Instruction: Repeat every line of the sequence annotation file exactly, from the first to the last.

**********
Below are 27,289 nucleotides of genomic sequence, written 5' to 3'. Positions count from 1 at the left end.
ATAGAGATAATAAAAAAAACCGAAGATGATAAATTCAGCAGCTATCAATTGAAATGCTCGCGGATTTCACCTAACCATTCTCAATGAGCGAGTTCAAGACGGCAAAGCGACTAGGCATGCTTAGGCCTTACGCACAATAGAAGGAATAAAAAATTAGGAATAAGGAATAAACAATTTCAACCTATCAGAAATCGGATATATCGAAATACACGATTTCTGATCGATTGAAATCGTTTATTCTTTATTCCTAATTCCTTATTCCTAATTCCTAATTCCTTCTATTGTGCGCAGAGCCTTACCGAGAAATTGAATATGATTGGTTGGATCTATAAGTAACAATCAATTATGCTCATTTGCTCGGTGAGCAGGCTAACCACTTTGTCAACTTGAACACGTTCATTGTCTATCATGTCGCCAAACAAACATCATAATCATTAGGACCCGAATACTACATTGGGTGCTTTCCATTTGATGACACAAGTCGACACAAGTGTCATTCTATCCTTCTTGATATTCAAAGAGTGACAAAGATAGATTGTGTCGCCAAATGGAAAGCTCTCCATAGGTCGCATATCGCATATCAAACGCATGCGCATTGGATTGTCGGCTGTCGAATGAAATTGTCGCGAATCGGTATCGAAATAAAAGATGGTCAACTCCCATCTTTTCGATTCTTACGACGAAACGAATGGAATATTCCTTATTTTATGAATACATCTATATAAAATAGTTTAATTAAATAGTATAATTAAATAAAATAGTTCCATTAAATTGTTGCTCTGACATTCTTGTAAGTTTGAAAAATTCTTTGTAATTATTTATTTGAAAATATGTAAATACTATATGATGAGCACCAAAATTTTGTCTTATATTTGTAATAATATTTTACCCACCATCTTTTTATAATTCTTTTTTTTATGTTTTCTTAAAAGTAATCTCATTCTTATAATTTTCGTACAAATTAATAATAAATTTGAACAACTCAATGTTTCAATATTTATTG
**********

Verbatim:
Below are 27,289 nucleotides of genomic sequence, written 5' to 3'. Positions count from 1 at the left end.
ATAGAGATAATAAAAAAAACCGAAGATGATAAATTCAGCAGCTATCAATTGAAATGCTCGCGGATTTCACCTAACCATTCTCAATGAGCGAGTTCAAGACGGCAAAGCGACTAGGCATGCTTAGGCCTTACGCACAATAGAAGGAATAAAAAATTAGGAATAAGGAATAAACAATTTCAACCTATCAGAAATCGGATATATCGAAATACACGATTTCTGATCGATTGAAATCGTTTATTCTTTATTCCTAATTCCTTATTCCTAATTCCTAATTCCTTCTATTGTGCGCAGAGCCTTACCGAGAAATTGAATATGATTGGTTGGATCTATAAGTAACAATCAATTATGCTCATTTGCTCGGTGAGCAGGCTAACCACTTTGTCAACTTGAACACGTTCATTGTCTATCATGTCGCCAAACAAACATCATAATCATTAGGACCCGAATACTACATTGGGTGCTTTCCATTTGATGACACAAGTCGACACAAGTGTCATTCTATCCTTCTTGATATTCAAAGAGTGACAAAGATAGATTGTGTCGCCAAATGGAAAGCTCTCCATAGGTCGCATATCGCATATCAAACGCATGCGCATTGGATTGTCGGCTGTCGAATGAAATTGTCGCGAATCGGTATCGAAATAAAAGATGGTCAACTCCCATCTTTTCGATTCTTACGACGAAACGAATGGAATATTCCTTATTTTATGAATACATCTATATAAAATAGTTTAATTAAATAGTATAATTAAATAAAATAGTTCCATTAAATTGTTGCTCTGACATTCTTGTAAGTTTGAAAAATTCTTTGTAATTATTTATTTGAAAATATGTAAATACTATATGATGAGCACCAAAATTTTGTCTTATATTTGTAATAATATTTTACCCACCATCTTTTTATAATTCTTTTTTTTATGTTTTCTTAAAAGTAATCTCATTCTTATAATTTTCGTACAAATTAATAATAAATTTGAACAACTCAATGTTTCAATATTTATTG